With respect to the country-of-origin issue, the solicitation provided that a machining center would be considered to be of U.S. or Canadian origin, if (1) it was manufactured in the United States or Canada, and (2) the cost of its components manufactured in the United States or Canada exceeded 50 percent of the cost of all its components. As we pointed out in our prior decision, the contracting officer concluded that IMTA's machining center would be of U.S. origin based in part on a price list provided by IMTA prior to award indicating "the amount of foreign content" for various items. Based on the price list, the contracting officer calculated that 61 percent of IMTA's price for the machining center represented domestic content.
Although we previously did not question the agency's analysis, we now find that the analysis was flawed. First, the agency's analysis was based on IMTA's prices for, not the costs of, components that make up the machining center.
The list also did not indicate which components were foreign and which were domestic. In addition, IMTA's list, and the agency's calculation, included amounts for such non-component items as engineering and installation. Finally, the information submitted by IMTA was not sufficient to permit the agency to exclude from its calculation amounts for such non-component costs as the labor and overhead incident to final assembly of the end product. In short, the Air Force needed more information from IMTA in order to perform the proper analysis.
Our conclusion here does not mean, however, that the protests should have been sustained. Fundamentally, an agency's preaward determination concerning a prospective contractor's ability to supply a U.S. or Canadian end product involves an issue of responsibility. Because responsibility determinations are basically judgmental, and generally not susceptible to objective review, our Regulations provide for review of affirmative responsibility determinations only in cases of possible misapplication of definitive responsibility criteria, fraud, or bad faith on the part of procurement officials. The protests involved none of these circumstances. Therefore, if we had found in the initial protests that the contracting officer's conclusion was based in part on incomplete information, we would not have sustained the protests with a recommendation for cancellation of the contract. Rather, we would have suggested that the Air Force obtain the necessary cost data from IMTA and perform the proper analysis before final acceptance of the end product. We understand from our audit work that the Air Force intends to do so and that it has arranged for the Defense Contract Audit Agency and the Defense Contract Administration Services Management Area, Chicago, to monitor performance and provide other assistance to ensure that IMTA supplies a U.S. product.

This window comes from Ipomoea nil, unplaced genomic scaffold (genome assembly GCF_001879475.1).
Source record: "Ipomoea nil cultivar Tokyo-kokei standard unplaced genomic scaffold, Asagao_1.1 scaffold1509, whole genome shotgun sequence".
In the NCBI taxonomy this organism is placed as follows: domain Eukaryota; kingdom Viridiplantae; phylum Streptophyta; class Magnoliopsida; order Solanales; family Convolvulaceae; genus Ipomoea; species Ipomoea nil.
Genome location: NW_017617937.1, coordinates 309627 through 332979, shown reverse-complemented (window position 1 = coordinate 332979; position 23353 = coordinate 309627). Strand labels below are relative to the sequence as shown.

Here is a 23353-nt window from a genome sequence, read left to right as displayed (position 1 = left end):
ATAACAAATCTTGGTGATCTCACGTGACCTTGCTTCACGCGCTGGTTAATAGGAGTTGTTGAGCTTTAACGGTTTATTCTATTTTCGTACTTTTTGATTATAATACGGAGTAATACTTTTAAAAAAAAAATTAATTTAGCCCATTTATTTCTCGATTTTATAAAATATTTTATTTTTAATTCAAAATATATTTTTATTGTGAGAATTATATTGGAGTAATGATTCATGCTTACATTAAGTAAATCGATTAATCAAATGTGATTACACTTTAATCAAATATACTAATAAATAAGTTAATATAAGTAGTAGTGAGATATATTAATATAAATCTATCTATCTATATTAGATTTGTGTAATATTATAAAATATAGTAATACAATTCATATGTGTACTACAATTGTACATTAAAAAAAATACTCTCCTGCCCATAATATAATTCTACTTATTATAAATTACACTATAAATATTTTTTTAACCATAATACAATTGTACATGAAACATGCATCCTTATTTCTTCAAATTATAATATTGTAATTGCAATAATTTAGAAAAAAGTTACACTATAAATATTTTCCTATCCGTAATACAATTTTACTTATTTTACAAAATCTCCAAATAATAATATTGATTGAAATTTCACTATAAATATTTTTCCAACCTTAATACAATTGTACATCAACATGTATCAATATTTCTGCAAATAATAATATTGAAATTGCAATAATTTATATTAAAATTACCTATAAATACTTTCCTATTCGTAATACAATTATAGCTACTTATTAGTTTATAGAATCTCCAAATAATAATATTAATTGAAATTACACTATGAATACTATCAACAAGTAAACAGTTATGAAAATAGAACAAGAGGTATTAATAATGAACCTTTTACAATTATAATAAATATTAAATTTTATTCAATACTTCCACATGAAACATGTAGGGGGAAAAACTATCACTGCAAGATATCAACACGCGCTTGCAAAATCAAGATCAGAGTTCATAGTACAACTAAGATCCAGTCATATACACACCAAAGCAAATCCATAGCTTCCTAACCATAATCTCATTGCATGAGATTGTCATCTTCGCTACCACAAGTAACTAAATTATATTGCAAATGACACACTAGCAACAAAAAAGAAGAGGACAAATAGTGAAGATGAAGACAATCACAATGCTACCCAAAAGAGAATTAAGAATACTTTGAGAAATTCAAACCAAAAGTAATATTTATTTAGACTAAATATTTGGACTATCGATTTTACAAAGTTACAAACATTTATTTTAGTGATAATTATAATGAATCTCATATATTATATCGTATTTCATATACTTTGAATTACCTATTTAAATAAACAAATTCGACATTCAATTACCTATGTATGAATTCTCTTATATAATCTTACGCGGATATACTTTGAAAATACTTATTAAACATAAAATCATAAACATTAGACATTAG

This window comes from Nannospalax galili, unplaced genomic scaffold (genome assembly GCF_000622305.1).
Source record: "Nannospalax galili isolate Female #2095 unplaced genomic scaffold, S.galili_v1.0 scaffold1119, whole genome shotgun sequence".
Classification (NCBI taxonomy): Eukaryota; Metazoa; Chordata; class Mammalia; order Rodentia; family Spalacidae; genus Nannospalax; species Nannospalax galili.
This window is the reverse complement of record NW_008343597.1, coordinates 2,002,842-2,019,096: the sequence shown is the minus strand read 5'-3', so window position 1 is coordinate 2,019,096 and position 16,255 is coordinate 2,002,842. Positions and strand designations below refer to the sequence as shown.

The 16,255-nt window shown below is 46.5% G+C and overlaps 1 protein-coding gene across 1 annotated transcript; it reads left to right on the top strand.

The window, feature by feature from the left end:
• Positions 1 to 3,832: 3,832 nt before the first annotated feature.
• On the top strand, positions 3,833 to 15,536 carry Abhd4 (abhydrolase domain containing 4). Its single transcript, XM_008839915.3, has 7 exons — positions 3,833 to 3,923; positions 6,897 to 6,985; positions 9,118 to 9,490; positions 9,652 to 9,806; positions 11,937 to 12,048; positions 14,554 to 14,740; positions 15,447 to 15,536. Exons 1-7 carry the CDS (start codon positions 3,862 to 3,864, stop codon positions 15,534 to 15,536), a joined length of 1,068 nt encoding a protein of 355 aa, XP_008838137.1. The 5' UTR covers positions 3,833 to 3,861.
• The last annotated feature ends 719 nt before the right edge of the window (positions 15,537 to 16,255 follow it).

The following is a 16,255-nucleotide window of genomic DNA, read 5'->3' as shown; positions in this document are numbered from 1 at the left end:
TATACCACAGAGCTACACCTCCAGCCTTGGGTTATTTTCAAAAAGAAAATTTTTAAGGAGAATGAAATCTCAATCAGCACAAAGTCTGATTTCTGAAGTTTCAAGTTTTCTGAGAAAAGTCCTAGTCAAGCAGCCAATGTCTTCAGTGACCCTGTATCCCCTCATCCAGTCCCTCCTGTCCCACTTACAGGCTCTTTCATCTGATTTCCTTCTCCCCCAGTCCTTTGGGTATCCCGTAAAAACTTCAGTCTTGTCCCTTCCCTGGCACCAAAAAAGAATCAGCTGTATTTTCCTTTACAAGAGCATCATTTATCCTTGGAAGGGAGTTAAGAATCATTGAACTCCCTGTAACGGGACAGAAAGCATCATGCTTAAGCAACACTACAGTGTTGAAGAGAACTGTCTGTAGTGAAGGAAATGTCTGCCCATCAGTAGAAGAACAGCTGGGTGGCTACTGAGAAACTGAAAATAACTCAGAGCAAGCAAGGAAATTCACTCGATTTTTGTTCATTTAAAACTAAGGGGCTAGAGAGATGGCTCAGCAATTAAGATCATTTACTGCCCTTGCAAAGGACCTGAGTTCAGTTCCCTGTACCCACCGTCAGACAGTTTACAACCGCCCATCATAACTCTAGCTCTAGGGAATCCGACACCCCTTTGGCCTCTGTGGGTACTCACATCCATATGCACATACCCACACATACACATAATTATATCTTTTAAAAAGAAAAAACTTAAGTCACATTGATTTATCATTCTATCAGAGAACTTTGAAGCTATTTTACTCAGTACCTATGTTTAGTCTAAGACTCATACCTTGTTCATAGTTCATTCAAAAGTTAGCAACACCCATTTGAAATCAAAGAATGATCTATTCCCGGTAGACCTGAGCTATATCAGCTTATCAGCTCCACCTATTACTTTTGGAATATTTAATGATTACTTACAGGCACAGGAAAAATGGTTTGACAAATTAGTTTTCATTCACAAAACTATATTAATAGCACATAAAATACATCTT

Regarding the Walsh-Healey issue, our prior decision correctly pointed out that a firm's status as a manufacturer under that Act is not a matter for this Office to decide. Rather, FAR Sec. 22.608-3(b) provides that a challenge to an agency's Walsh-Healey determination is a matter for either DOL or SBA. We therefore affirm our decision on this point.
Nevertheless, we found in the course of our audit that the Air Force failed to pursue IMTA's Walsh-Healey eligibility as required by FAR Sec. 22.608-2(b)(3), which provides that the contracting officer must investigate the Walsh-Healey eligibility of an offeror, and not rely on the offeror's Walsh-Healey certification, if, as here, the individual acquisition office has not previously awarded a contract to that offeror. Had such an investigation been conducted prior to award, it is unlikely that the Air Force would have determined that IMTA qualified as a manufacturer under the Walsh-Healey Act because the firm had not made preaward arrangements for manufacturing space, equipment, and personnel as required by section 22.606-1(a)(2) of the FAR.
FAR section 22.608-6(b) provides that if a contracting officer discovers after contract award that the award was made to an ineligible offeror, the contracting officer may terminate the contract if the offeror's Walsh- Healey Act certification was not made in good faith. That, of course, is a question for the contracting agency to decide. We found no evidence during our audit, however, that IMTA was not acting in good faith when it made its certification. As part of our audit we visited IMTA's facilities and it appears to us that the firm now has the resources required to qualify as a manufacturer.
/1/ This procurement was also the subject of a separate audit conducted by this Office. The preliminary audit findings are discussed later in this decision.